Patrick Neylan | 11 Mar 2013 23:20pm
They said it couldn’t be done. As if to prove the point, the BBC tried and failed horribly a dozen years ago. Mervyn Peake’s vast, sprawling Gormenghast trilogy seems to defy dramatisation, but that didn’t stop Sedos from trying with John Constable’s adaptation of the second novel.
If you don’t like abstract, experimental theatre, you’d have hated this (don’t worry, someone will be putting on an Alan Ayckbourn play near you soon). But it would have been impossible to do Gormenghast any other way.
Central London’s Bridewell Theatre was stripped bare, with minimalist stage furniture moved around by the cast as needed. And what a cast. These are seriously good actors, working hard to make the play work in a style that is always in danger of disappearing up its own backside, as plenty of similar productions have done since this style of theatre appeared half a century ago (or should I say ‘reappeared’, since the similarities with classical Greek tragedy are striking). The fact that it didn’t fail is testament to the talent of the actors and the cojones of director Andrew Marchant.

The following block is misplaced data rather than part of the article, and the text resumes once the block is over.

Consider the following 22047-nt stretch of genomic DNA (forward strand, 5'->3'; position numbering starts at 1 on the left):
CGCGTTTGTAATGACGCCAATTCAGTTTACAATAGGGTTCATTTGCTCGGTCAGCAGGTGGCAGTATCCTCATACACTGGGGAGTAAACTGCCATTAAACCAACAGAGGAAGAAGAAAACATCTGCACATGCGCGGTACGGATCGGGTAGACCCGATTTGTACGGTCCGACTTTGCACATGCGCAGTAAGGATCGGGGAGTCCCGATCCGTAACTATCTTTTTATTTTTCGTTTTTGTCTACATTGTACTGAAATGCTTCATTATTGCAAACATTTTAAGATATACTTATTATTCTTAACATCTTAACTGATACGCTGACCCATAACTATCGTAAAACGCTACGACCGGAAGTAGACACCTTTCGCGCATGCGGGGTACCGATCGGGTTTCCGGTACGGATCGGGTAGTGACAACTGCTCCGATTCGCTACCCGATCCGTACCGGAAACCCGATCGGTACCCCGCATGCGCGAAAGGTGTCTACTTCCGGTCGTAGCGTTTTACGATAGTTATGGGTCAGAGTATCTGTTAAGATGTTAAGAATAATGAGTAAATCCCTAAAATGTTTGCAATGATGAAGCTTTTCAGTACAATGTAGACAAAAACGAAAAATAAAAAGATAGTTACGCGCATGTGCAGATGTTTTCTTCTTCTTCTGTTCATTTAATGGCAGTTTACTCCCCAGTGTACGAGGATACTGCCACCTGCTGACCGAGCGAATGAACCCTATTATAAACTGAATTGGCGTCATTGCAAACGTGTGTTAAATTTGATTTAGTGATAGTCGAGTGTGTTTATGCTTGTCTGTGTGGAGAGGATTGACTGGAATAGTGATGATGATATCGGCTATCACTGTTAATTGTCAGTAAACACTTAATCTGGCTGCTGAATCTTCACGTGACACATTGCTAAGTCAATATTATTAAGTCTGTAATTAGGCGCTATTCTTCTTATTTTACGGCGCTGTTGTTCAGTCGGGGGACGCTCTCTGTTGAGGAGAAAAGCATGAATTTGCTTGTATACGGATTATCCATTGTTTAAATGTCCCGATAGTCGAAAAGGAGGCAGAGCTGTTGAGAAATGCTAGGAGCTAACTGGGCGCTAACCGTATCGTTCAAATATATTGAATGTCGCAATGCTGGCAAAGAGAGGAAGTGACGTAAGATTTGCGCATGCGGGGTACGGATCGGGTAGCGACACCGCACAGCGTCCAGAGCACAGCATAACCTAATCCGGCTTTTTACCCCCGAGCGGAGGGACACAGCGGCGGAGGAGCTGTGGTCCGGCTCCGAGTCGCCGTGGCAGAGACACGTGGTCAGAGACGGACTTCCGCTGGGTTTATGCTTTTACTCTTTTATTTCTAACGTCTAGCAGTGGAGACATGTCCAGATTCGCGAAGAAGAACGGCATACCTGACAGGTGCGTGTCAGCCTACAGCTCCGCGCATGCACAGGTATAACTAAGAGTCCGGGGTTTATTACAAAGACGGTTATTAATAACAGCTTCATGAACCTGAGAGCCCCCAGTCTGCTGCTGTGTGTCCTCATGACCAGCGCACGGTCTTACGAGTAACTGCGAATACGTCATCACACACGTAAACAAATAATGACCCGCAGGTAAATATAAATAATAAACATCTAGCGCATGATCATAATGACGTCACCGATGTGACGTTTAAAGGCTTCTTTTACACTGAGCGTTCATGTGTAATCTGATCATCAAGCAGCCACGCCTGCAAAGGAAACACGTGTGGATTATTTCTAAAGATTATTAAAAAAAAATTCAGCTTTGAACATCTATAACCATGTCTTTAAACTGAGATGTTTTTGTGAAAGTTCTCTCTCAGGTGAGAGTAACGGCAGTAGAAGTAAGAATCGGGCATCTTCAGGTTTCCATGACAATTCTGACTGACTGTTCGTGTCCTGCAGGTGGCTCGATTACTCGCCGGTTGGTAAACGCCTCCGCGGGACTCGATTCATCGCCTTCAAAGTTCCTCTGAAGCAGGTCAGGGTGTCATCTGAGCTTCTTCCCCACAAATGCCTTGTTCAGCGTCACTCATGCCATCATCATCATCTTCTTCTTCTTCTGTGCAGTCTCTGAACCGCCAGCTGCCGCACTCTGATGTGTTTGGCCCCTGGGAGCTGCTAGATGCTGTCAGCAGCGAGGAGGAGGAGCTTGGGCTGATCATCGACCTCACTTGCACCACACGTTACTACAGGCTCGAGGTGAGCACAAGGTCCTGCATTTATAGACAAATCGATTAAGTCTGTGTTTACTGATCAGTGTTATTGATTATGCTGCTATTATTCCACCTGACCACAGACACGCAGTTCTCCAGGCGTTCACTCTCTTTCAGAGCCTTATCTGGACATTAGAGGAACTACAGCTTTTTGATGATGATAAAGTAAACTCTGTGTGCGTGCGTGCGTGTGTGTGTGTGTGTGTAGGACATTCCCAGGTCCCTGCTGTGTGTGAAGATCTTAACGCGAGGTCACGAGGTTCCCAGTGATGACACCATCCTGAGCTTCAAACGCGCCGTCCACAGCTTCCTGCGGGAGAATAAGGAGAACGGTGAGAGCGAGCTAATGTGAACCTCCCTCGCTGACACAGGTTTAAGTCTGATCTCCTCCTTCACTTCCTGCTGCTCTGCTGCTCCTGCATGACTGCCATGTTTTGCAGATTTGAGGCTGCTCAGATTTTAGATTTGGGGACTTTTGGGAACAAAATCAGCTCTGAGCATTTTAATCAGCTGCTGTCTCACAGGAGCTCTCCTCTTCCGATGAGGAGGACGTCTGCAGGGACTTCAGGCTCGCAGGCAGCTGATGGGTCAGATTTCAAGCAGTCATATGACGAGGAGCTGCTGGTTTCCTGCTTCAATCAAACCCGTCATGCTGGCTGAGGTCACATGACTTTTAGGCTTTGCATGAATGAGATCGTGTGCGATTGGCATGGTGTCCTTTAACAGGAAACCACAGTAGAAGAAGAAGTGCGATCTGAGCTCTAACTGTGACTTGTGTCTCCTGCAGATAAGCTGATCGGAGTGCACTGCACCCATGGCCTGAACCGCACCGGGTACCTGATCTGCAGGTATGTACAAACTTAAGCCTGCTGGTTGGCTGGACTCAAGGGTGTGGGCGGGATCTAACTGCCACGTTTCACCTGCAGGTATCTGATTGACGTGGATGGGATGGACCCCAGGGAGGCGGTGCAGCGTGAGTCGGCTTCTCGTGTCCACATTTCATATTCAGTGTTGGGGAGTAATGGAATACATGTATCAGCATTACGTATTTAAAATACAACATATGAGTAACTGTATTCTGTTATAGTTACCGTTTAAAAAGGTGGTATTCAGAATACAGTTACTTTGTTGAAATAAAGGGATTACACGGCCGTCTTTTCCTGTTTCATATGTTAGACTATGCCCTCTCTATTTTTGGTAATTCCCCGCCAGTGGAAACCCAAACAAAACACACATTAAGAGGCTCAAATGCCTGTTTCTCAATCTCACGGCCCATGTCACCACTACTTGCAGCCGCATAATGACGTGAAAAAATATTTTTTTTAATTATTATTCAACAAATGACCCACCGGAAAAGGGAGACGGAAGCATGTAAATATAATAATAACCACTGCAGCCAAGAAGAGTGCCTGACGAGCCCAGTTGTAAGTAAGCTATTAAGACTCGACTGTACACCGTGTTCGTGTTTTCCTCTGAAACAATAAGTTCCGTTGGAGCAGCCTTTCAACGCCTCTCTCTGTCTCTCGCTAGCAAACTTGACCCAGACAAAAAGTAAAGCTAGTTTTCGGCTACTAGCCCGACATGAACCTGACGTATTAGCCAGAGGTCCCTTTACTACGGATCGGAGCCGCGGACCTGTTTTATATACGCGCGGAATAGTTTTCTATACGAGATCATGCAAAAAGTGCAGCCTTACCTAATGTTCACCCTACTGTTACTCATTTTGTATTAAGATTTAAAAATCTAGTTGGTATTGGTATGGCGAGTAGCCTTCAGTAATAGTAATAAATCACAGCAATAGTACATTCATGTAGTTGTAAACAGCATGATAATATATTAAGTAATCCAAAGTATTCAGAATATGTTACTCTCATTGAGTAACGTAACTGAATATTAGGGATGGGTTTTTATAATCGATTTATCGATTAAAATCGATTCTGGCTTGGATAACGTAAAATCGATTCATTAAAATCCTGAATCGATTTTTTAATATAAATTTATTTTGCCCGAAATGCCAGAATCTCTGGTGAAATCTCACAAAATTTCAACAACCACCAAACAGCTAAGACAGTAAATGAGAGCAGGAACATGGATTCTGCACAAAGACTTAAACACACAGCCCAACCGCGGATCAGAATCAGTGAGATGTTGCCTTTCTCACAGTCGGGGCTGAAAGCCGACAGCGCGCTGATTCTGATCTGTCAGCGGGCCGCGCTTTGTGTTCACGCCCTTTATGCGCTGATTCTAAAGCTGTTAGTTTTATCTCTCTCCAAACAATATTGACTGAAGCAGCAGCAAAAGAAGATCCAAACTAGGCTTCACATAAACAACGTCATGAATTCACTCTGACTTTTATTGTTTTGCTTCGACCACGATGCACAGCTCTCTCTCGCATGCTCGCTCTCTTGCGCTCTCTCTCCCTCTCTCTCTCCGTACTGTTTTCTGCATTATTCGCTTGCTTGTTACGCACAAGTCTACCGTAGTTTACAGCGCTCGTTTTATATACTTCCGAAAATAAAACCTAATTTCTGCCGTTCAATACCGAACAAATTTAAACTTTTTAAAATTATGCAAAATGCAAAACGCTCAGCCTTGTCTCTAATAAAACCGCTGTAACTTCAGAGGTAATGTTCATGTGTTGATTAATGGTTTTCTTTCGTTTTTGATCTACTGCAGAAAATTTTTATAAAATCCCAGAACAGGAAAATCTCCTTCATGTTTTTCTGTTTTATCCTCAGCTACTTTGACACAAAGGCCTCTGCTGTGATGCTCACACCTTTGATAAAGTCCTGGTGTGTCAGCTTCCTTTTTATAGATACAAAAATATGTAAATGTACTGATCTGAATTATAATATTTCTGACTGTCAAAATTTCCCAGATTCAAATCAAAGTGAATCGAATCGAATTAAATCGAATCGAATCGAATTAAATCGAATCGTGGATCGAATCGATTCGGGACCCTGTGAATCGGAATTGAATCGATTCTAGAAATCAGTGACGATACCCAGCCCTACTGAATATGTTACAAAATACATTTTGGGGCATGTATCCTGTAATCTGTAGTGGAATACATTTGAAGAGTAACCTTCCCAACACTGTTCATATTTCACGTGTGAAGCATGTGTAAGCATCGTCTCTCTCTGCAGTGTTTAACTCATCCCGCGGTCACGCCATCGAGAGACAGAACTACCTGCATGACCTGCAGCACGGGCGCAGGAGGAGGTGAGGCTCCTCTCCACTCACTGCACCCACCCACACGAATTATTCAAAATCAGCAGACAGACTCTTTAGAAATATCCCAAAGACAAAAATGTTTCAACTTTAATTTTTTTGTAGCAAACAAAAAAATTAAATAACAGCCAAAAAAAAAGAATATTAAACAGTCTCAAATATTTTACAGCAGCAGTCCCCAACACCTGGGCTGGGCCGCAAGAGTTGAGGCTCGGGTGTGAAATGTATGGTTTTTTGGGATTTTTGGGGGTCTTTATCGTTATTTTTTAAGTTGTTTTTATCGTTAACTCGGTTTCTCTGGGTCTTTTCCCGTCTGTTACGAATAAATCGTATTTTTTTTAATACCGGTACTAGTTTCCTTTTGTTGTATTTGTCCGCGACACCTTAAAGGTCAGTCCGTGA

This was theatre as modern dance, only with almost no dance and very little music, played live by a sensibly understated group. I felt that every move had been calculated, with every second of the 2½ hours planned precisely. The only dancer, Alex Collins as The Thing, moved beautifully and was utterly transfixing as she seduced Myles Dobson as Titus, while the initially irritating water feature served as a perfect counterpoint to the brilliant movements of the underwater fight scene.
Downsides? There were odd moments that seemed to exist solely to demonstrate a dramatic technique, while only Emily Porritt as Fuschia truly went beyond a demonstration of acting technique to become fully human. In fairness to the rest of the cast, notably Sebastian Revell’s Steerpike and Gerry Skeens as the Countess, humanity was the last thing their characters needed. But as the rigid of structures of Gormenghast society, dedicated to 30 generations of ritual and “No Change”, began to fracture under Steepike’s scheming, emotion and humanity began to exert themselves.
I don’t think Sedos intended to give its audience an easy ride, pushing theatre as far as they could. This style of theatre isn’t for everyone, but, taken purely on its own terms, Gormenghast was an unquestioned success.
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- : 26/02/2013